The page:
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3 Questions To Consider Before Investing In Retail Corporate Bonds

It is not a gift from heaven.

Corporate bonds for the retail investor? Seems like a gift from heaven for yield-hungry Singaporeans, as seen from frothy levels of over-subscription. Currently, there are 14 retail corporate bonds available in the market. Despite the huge interest, it would be wise to ask yourself the following questions before investing.

Read Also: Buying Corporate Bonds in Singapore

#1: Do I Fully Understand The Risks Involved?

With the exception of DBS, Genting, Capitaland Mall Trust and OCBC, most of the bonds are not rated by any credit rating agencies (S&P,  Moody’s, Fitch). Ratings help to benchmark the creditworthiness of the issuer and without them, yields become subject to speculative demand and supply.

The key implication here is that the risks of junk bonds should be noted and managed accordingly. One quick way to determine what the implied credit rating of the bond is to compare the difference of the bond’s yield to maturity to that of an equivalent duration SGS bond. If this spread is higher than that of minimum investment grade (BBB-) bonds, the market is telling you that your bond is of “junk” status. This does not mean that junk bonds are completely to be avoided, but implied probability of default is higher.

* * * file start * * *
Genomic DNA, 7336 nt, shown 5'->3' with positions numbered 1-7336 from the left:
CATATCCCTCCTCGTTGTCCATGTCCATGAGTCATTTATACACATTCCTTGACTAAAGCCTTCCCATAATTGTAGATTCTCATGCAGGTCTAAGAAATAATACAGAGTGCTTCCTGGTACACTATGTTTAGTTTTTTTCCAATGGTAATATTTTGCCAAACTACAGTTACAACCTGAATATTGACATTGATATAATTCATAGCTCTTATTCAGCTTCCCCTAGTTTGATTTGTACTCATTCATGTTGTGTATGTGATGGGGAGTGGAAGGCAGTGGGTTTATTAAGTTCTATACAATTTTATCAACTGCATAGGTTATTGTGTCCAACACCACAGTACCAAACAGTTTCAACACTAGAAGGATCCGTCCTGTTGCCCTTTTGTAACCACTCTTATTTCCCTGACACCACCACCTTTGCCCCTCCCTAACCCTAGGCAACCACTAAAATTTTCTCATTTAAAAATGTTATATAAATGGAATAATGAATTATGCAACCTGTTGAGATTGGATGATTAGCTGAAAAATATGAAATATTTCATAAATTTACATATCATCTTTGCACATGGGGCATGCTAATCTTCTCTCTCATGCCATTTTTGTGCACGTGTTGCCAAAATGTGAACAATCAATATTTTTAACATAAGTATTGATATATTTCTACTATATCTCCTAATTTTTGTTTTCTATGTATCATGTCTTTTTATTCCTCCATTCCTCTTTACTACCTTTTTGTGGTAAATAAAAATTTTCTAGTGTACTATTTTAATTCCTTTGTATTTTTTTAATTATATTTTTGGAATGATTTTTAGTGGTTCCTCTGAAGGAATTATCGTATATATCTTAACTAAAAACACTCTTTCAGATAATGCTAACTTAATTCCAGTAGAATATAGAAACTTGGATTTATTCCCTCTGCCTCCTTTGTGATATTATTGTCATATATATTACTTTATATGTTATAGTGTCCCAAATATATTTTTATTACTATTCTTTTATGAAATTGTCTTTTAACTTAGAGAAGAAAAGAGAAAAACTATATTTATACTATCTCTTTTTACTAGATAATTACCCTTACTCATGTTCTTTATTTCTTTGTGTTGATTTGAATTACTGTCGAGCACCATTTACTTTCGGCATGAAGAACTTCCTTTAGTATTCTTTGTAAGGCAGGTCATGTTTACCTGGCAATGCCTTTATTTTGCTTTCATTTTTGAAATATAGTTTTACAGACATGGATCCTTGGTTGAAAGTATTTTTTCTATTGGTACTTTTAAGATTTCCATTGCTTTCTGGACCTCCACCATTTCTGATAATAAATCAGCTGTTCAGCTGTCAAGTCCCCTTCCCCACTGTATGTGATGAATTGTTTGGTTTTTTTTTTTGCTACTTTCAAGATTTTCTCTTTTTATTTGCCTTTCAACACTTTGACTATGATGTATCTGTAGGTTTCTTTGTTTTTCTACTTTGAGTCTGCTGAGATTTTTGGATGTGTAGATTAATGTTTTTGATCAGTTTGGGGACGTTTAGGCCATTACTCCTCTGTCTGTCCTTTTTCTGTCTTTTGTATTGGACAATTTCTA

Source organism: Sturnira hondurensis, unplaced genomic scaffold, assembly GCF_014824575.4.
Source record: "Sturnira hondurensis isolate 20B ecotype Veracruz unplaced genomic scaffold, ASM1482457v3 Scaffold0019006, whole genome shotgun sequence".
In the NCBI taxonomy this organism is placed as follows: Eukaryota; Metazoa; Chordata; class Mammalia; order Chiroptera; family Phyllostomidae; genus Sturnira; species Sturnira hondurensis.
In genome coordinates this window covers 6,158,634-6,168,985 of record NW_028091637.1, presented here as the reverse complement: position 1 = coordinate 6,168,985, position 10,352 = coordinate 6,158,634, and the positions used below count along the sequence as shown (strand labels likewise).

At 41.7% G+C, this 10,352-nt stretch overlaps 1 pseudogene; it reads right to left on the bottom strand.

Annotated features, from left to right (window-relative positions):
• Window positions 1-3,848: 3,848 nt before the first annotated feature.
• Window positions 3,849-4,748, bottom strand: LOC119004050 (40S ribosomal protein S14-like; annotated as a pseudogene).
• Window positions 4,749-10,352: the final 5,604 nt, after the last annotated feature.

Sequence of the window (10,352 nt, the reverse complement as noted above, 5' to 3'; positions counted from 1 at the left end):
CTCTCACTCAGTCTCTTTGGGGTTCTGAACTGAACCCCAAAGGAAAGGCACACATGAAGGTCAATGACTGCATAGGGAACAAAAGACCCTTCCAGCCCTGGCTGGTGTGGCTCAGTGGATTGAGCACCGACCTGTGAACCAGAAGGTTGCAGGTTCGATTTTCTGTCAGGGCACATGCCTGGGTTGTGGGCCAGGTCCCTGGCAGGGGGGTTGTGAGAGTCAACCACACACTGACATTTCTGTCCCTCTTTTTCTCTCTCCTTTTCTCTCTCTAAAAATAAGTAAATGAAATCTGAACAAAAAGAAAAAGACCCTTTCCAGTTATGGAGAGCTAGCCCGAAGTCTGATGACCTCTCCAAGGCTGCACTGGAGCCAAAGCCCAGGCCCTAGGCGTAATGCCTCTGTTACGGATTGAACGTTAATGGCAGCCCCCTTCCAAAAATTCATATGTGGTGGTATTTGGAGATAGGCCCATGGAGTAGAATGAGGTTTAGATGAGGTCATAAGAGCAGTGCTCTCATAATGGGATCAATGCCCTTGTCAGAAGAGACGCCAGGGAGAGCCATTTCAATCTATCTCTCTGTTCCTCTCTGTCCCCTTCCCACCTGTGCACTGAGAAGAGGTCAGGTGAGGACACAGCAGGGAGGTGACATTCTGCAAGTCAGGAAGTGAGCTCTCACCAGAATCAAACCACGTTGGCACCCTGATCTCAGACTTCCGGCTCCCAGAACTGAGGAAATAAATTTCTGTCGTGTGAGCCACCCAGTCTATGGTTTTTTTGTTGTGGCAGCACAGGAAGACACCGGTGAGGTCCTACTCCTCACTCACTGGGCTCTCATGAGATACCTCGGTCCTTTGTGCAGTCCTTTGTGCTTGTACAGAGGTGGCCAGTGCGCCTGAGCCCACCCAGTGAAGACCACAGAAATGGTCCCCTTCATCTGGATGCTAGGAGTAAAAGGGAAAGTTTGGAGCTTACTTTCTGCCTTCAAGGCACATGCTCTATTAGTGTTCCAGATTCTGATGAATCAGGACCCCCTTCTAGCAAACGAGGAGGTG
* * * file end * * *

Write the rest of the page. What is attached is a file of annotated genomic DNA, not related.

#2: Am I Expecting A Free Lunch?

Perhaps the biggest perception about bonds is that they offer truly passive income. While that is mostly true with a well-diversified bond portfolio (ie. You know what you are doing). If you are a newbie, it would pay to understand how bonds work and what you are investing into.

Although the main concern for bondholders is avoiding default vs stockholders who are looking for capital gains, more attention needs to be paid to the investment, especially if yields are exceptionally high and/or extremely long duration.

Remember this: If a company does a retail bond offering, there is a good chance that they are getting a better deal as compared to the traditional institutional market (where investors are more savvy). This could come in the form of lower borrowing costs (due to oversubscription) or perpetual duration etc.

#3: What Is My Investment Plan And Timeframe?

More risky investments usually warrant a smaller weight in a diversified portfolio. This means that putting your life savings in a junk bond generally isn’t a sensible idea. Those on the high end of the investment grade scale, however, tend to have greater demand, pushing yields even lower and making it a worse deal for long-term buy and hold investors. Thus your investment objectives should determine your allocation plan, not the other way around.

Another thing to consider is the investment timeframe. If selling the bond prior to maturity is a possibility (due to financial emergencies and so on), be aware of the procedures and “how-tos” of doing it. The good news here is that retail bonds are easily traded on the SGX and are relatively liquid.

Read Also: The Singapore Savings Bonds (SSB) Is Going To Die A Natural Death

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